Campus Groenenborger: building a new village at the crossroads of religion, art and science
Unique crossroads of art, science and the church
The Diocese of Antwerp is the owner of the Diocesan Seminary in Wilrijk, also known as the theological and pastoral centre. This seminary was built in 1968 according to the design of the Brutalist Paul Felix and is without a doubt one of the most beautiful examples of modernism in Antwerp. In 2011, the complex was designated a protected monument, and since 2019, it has been protected as an architectural heritage site, thereby securing the future of this unique site. The site consists of a combination of 4 identical volumes for student housing (in the past, exclusively for seminarians), a beautiful chapel, a library, an auditorium and a number of supporting functions, all of which are nestled in a peaceful, green oasis.
The centre is situated between the Middelheim Campus and the Groenenborger Campus, on the corner of Beukenlaan and Groenenborgerlaan, in what is probably the most beautiful neighbourhood in Antwerp, the Middelheim Art Park. The challenge faced by the Diocese to activate the site and to maintain it, ultimately led to the decision to consult the market to arrive at a 50-year leasehold contract, where a professional party could guarantee the maintenance and the activation of the site.
As a result of its vision for the site, its overall DNA of beauty, cutting-edge, identity and caring, and its many years of experience as a developer of innovative student housing projects in Belgium, the Netherlands and Spain, LIFE emerged from this market exploration process as the laureate. The position of LIFE as a developer-investor and manager and LIFE’s long-term vision are a perfect fit for the construction of leaseholds.
In cooperation with allied architect HUB, Bart Biermans and Callebaut Architecten, the study phase, with all of the complexity that can be expected with a heritage site, was started up. In close cooperation with the local Heritage Office, a management plan was elaborated for the existing constructions and the landscaping works, and conscientious attention was paid to the search for a number of locations that could house the addition of several new buildings. This search was based on the original principles of Paul Felix and on several buildings put forth by him which, for financial reasons, were never completed.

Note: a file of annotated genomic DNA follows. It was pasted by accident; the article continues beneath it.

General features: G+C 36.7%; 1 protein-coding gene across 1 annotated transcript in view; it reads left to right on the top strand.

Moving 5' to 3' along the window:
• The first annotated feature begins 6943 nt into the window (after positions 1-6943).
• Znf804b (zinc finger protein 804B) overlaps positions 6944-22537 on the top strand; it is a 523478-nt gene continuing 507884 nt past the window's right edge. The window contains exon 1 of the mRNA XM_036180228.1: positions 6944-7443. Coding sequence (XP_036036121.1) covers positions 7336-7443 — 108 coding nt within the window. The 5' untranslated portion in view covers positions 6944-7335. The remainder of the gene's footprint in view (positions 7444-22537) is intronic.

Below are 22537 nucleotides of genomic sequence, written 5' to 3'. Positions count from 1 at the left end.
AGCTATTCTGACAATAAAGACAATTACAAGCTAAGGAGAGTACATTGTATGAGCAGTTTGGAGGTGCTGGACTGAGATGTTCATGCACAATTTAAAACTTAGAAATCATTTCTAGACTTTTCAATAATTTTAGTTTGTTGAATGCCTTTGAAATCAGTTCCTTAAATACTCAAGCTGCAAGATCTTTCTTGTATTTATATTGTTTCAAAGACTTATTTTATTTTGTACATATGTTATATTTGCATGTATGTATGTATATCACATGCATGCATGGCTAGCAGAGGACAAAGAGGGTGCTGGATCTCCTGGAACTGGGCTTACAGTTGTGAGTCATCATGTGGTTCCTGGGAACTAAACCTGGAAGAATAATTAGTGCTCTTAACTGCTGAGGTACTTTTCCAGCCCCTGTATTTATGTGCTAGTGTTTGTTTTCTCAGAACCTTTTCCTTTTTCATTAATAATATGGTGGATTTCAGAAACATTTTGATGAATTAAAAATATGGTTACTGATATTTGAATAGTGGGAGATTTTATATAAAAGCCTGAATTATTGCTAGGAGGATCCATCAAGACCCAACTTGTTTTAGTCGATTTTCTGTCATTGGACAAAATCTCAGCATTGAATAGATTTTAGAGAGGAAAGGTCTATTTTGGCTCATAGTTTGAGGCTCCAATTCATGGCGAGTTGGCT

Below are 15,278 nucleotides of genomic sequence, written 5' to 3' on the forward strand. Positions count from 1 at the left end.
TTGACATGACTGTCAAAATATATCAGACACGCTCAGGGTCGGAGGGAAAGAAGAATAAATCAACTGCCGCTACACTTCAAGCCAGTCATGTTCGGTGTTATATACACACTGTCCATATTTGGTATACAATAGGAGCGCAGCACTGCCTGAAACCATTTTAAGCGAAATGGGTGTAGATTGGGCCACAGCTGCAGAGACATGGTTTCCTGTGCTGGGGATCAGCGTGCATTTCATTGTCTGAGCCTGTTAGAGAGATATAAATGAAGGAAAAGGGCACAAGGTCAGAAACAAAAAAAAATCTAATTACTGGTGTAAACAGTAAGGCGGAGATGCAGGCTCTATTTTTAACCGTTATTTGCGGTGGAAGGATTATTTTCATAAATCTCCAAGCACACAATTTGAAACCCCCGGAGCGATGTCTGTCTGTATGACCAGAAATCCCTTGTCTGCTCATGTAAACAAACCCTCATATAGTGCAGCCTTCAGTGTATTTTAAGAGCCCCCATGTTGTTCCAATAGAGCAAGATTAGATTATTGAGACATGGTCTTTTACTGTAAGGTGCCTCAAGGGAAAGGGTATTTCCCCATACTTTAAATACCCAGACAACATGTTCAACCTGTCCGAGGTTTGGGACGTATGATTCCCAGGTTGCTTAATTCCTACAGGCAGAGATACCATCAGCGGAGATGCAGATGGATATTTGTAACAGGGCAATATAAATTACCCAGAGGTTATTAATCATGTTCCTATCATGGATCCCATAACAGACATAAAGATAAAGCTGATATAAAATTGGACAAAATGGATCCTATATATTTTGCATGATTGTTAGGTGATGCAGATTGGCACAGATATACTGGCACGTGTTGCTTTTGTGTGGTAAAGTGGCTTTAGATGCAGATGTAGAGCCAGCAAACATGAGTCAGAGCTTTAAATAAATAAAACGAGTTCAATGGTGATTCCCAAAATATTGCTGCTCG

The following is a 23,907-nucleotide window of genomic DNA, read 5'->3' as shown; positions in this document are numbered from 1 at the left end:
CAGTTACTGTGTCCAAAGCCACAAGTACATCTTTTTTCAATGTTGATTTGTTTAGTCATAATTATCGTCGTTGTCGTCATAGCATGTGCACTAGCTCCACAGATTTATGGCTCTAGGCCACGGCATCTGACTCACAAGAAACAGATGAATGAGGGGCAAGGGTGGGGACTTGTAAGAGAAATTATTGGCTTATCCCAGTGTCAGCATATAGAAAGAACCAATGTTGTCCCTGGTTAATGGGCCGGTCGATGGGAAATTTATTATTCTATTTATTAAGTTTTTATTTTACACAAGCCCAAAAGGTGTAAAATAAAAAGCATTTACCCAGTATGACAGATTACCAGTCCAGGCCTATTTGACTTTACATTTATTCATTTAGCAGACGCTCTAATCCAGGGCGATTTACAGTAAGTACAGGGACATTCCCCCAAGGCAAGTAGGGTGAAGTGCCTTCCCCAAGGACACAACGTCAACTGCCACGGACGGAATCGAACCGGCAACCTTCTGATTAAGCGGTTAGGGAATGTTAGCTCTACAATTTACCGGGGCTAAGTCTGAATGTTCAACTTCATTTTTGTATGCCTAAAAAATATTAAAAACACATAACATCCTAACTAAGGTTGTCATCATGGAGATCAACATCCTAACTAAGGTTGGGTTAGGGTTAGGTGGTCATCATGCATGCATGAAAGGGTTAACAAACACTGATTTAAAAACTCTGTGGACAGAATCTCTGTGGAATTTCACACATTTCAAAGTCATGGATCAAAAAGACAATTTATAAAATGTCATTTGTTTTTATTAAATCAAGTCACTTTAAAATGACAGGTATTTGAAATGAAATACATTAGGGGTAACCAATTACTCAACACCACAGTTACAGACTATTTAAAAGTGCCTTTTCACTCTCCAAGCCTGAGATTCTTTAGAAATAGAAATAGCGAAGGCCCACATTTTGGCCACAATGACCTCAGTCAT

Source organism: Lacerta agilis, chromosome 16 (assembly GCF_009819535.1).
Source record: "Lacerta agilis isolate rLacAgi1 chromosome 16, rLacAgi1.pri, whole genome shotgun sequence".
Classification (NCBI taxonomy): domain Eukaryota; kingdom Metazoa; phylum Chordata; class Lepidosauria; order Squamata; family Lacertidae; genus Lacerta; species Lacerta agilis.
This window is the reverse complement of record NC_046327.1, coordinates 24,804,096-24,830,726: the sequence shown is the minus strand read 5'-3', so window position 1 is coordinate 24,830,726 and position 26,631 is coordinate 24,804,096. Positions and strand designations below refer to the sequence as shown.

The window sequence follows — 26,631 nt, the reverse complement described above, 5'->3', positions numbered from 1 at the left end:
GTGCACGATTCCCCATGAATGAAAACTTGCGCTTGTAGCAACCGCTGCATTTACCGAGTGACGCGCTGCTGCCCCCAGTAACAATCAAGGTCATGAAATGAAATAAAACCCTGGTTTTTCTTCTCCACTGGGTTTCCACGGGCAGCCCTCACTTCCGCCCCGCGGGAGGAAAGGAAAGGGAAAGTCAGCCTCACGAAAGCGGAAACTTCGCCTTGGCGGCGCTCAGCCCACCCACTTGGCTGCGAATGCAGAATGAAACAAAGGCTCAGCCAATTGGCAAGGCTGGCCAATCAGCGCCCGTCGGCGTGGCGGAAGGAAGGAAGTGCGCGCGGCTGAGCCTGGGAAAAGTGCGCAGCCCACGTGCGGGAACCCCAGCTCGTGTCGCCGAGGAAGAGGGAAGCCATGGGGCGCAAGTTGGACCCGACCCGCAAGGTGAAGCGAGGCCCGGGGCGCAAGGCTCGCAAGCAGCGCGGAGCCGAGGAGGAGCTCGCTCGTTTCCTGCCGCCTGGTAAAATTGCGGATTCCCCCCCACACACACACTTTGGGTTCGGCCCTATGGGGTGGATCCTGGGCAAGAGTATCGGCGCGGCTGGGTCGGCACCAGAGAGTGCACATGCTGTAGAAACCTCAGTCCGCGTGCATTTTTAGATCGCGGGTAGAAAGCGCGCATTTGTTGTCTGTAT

The pavilions will be renovated with particular attention to the characteristic signature of Paul Felix, and the rustic concrete and the wooden windows will be returned to their original sobriety and beauty. In the interior, student units will be built in accordance with today’s standards, including bunk beds and private sanitary cells. The communal kitchens on each storey will be refreshed, and studios will be built on the ground floor in order to achieve a nice diversity of typologies and identities.
A village in all its diversity
To fill out the site even more, two newly constructed volumes will also be realised. These buildings will adhere to the same principles of sobriety and attention to detail as the original architecture of Paul Felix. Refined design and soft materials form a perfect complement and give expression to the new life and the love that is being poured into the site, making the site not only a monument but also a living environment – a small village with a unique balance between vitality and quitness.
Significant variation in typologies (studios, friends’ flats, duplexes) will be achieved, which means that a significant variation in users will be drawn to the complex (students, guest lecturers, doctoral students, …) – an inclusive site for education-related housing in combination with the pastoral training centre and a unique conference site.
The central cafeteria and kitchen will be redeveloped into the heart of the entire site. A living area, dining area, sports facility and a multi-purpose room designed focusing on the people who will use it will become the missing piece to the puzzle of the unified site. A place where people are invited to be together, to play, to eat or to share a drink; on a daily basis for the students, during weekends for conferences and even as a reception area after services in the chapel or readings in the auditorium.
Also the landscaping will be refreshed. Paul and Antoine Deroose, a father and son team, are able to continue working on father Paul Deroose’s original design, with an important focus on the connection between people and nature, from an extended hand to the embrace of the entire site. This unique site’s next 50 years are certainly already assured.